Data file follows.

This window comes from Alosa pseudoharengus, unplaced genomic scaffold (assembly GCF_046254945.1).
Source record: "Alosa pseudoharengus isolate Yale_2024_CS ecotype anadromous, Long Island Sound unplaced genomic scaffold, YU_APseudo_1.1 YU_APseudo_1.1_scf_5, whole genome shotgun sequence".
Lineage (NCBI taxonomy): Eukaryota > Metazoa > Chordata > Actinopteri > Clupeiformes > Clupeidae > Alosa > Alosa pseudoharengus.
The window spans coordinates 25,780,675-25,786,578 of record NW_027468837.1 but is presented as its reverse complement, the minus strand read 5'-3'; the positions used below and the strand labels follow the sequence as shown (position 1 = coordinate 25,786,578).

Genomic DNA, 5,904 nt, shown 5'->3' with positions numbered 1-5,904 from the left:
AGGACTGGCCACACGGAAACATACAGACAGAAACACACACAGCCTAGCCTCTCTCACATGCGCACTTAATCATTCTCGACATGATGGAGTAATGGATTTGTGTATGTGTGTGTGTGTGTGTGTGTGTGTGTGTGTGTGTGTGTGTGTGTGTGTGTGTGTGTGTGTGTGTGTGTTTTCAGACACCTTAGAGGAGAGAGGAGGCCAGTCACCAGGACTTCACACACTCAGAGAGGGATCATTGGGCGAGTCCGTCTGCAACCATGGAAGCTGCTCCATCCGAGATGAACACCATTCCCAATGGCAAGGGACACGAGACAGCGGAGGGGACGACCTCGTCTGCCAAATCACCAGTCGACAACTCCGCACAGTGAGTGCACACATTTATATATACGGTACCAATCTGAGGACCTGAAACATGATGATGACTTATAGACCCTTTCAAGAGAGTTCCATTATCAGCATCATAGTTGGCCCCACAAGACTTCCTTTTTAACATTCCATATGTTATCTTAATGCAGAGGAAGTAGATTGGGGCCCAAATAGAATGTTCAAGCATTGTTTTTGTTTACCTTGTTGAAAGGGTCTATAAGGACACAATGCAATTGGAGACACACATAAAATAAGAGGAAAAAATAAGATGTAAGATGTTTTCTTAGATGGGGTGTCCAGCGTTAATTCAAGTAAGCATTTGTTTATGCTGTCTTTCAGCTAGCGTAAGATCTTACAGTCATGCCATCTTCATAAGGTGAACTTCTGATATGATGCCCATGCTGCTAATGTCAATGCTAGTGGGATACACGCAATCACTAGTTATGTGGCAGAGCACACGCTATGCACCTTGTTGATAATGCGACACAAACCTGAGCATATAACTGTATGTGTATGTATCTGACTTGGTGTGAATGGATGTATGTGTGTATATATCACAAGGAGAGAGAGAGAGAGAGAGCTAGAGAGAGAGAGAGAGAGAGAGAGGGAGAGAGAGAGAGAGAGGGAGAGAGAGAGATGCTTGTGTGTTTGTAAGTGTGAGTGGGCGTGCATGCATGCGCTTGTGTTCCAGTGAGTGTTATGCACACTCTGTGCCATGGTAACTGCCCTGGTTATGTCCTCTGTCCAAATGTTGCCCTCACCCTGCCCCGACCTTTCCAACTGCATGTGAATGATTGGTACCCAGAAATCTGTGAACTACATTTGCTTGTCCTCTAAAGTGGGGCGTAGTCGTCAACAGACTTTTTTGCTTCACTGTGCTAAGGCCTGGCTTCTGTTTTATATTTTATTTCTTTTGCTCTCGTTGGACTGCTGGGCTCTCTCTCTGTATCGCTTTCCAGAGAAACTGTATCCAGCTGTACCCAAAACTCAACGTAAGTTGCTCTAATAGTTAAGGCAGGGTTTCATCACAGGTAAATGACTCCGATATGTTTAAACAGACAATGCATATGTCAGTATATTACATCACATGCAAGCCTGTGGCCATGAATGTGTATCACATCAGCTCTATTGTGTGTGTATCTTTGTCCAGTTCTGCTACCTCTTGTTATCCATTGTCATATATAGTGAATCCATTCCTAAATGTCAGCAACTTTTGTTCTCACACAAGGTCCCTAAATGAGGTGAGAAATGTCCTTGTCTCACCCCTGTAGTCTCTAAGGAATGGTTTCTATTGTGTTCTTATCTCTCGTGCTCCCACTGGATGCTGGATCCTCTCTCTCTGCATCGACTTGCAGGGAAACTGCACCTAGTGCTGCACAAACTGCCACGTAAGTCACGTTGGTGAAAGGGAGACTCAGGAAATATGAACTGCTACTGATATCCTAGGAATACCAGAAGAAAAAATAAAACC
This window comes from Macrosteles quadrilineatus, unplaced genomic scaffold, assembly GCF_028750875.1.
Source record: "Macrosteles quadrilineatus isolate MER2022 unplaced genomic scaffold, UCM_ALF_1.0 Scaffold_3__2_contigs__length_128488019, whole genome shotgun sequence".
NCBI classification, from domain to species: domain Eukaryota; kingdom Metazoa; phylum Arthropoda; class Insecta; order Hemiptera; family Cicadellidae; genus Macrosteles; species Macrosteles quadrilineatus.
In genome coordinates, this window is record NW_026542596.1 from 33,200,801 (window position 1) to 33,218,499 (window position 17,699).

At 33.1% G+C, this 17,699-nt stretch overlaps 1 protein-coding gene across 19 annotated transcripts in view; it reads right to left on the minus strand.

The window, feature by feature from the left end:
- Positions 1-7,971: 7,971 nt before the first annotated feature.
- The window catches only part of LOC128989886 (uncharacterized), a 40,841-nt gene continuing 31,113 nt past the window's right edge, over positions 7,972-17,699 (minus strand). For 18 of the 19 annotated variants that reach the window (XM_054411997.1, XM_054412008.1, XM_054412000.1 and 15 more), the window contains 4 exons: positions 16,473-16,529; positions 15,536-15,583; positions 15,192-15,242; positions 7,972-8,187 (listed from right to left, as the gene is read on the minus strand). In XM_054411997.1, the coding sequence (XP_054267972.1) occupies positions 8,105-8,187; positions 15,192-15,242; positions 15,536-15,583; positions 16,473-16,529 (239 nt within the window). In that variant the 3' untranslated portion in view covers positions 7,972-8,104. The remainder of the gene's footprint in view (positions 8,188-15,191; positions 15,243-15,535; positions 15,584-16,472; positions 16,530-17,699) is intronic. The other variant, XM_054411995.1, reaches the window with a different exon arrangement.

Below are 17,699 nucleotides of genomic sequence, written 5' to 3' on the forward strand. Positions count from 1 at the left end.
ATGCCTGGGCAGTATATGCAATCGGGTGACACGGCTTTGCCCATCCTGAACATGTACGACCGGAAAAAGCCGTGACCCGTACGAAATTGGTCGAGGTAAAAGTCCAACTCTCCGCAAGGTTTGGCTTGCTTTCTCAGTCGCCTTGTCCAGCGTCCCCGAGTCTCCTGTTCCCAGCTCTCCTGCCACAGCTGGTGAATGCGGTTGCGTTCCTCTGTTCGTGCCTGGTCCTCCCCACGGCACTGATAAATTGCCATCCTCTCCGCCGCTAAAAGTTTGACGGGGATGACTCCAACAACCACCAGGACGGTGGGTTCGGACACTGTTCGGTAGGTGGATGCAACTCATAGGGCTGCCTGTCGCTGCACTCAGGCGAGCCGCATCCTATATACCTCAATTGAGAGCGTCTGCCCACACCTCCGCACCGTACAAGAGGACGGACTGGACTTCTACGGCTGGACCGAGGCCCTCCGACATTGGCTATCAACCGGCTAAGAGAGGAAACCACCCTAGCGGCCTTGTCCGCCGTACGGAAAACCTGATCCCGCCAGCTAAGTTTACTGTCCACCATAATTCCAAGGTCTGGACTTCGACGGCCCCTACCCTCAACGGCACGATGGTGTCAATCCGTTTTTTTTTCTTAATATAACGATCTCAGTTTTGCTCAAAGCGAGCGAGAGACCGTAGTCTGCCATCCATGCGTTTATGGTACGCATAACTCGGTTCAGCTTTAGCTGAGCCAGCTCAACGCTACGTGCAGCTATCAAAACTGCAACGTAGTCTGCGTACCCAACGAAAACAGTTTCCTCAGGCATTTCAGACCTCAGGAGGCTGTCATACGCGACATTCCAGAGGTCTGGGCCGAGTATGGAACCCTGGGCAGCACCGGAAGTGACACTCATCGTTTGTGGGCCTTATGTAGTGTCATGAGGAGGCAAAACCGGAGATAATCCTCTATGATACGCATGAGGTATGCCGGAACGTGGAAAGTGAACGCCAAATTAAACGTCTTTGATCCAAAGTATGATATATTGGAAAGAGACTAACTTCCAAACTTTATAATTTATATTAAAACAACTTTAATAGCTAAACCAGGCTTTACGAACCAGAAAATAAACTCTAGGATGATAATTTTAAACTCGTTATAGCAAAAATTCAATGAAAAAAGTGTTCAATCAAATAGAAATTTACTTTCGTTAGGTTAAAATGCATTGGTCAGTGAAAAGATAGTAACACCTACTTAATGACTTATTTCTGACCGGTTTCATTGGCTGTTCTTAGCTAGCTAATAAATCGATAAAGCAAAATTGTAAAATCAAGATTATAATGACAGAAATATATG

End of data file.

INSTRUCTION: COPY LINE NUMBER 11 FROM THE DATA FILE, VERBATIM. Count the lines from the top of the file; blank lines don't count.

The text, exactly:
At 33.1% G+C, this 17,699-nt stretch overlaps 1 protein-coding gene across 19 annotated transcripts in view; it reads right to left on the minus strand.